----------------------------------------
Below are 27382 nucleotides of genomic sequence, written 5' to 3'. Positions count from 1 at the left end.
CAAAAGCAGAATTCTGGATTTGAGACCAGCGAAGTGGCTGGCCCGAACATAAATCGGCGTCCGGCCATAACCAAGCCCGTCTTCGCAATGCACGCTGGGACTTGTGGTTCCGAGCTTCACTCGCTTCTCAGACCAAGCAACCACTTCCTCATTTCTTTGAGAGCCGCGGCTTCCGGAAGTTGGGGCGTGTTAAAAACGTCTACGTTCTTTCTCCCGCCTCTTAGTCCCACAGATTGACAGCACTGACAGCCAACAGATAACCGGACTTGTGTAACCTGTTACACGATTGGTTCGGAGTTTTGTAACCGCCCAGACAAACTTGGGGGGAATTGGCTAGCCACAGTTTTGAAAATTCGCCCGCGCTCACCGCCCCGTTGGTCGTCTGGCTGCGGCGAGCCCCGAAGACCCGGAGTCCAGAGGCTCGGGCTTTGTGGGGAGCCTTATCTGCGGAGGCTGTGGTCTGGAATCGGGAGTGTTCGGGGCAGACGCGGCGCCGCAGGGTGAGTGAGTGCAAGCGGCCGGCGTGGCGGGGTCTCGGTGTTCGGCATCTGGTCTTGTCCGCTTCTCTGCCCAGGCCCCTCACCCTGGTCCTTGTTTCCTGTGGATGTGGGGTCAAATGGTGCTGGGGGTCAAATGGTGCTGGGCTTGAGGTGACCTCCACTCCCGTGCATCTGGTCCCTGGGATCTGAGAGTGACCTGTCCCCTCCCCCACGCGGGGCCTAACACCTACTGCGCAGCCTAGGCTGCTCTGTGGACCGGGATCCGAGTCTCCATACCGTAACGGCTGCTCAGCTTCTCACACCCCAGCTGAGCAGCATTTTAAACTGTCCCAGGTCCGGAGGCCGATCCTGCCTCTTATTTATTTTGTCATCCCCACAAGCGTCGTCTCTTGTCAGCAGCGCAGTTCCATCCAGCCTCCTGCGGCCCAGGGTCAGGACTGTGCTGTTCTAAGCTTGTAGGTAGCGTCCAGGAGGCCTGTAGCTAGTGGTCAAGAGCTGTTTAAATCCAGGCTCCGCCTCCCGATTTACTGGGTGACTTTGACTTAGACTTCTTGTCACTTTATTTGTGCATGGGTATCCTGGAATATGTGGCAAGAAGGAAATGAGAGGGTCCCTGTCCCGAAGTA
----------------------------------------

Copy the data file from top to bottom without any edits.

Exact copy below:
Below are 27382 nucleotides of genomic sequence, written 5' to 3'. Positions count from 1 at the left end.
CAAAAGCAGAATTCTGGATTTGAGACCAGCGAAGTGGCTGGCCCGAACATAAATCGGCGTCCGGCCATAACCAAGCCCGTCTTCGCAATGCACGCTGGGACTTGTGGTTCCGAGCTTCACTCGCTTCTCAGACCAAGCAACCACTTCCTCATTTCTTTGAGAGCCGCGGCTTCCGGAAGTTGGGGCGTGTTAAAAACGTCTACGTTCTTTCTCCCGCCTCTTAGTCCCACAGATTGACAGCACTGACAGCCAACAGATAACCGGACTTGTGTAACCTGTTACACGATTGGTTCGGAGTTTTGTAACCGCCCAGACAAACTTGGGGGGAATTGGCTAGCCACAGTTTTGAAAATTCGCCCGCGCTCACCGCCCCGTTGGTCGTCTGGCTGCGGCGAGCCCCGAAGACCCGGAGTCCAGAGGCTCGGGCTTTGTGGGGAGCCTTATCTGCGGAGGCTGTGGTCTGGAATCGGGAGTGTTCGGGGCAGACGCGGCGCCGCAGGGTGAGTGAGTGCAAGCGGCCGGCGTGGCGGGGTCTCGGTGTTCGGCATCTGGTCTTGTCCGCTTCTCTGCCCAGGCCCCTCACCCTGGTCCTTGTTTCCTGTGGATGTGGGGTCAAATGGTGCTGGGGGTCAAATGGTGCTGGGCTTGAGGTGACCTCCACTCCCGTGCATCTGGTCCCTGGGATCTGAGAGTGACCTGTCCCCTCCCCCACGCGGGGCCTAACACCTACTGCGCAGCCTAGGCTGCTCTGTGGACCGGGATCCGAGTCTCCATACCGTAACGGCTGCTCAGCTTCTCACACCCCAGCTGAGCAGCATTTTAAACTGTCCCAGGTCCGGAGGCCGATCCTGCCTCTTATTTATTTTGTCATCCCCACAAGCGTCGTCTCTTGTCAGCAGCGCAGTTCCATCCAGCCTCCTGCGGCCCAGGGTCAGGACTGTGCTGTTCTAAGCTTGTAGGTAGCGTCCAGGAGGCCTGTAGCTAGTGGTCAAGAGCTGTTTAAATCCAGGCTCCGCCTCCCGATTTACTGGGTGACTTTGACTTAGACTTCTTGTCACTTTATTTGTGCATGGGTATCCTGGAATATGTGGCAAGAAGGAAATGAGAGGGTCCCTGTCCCGAAGTA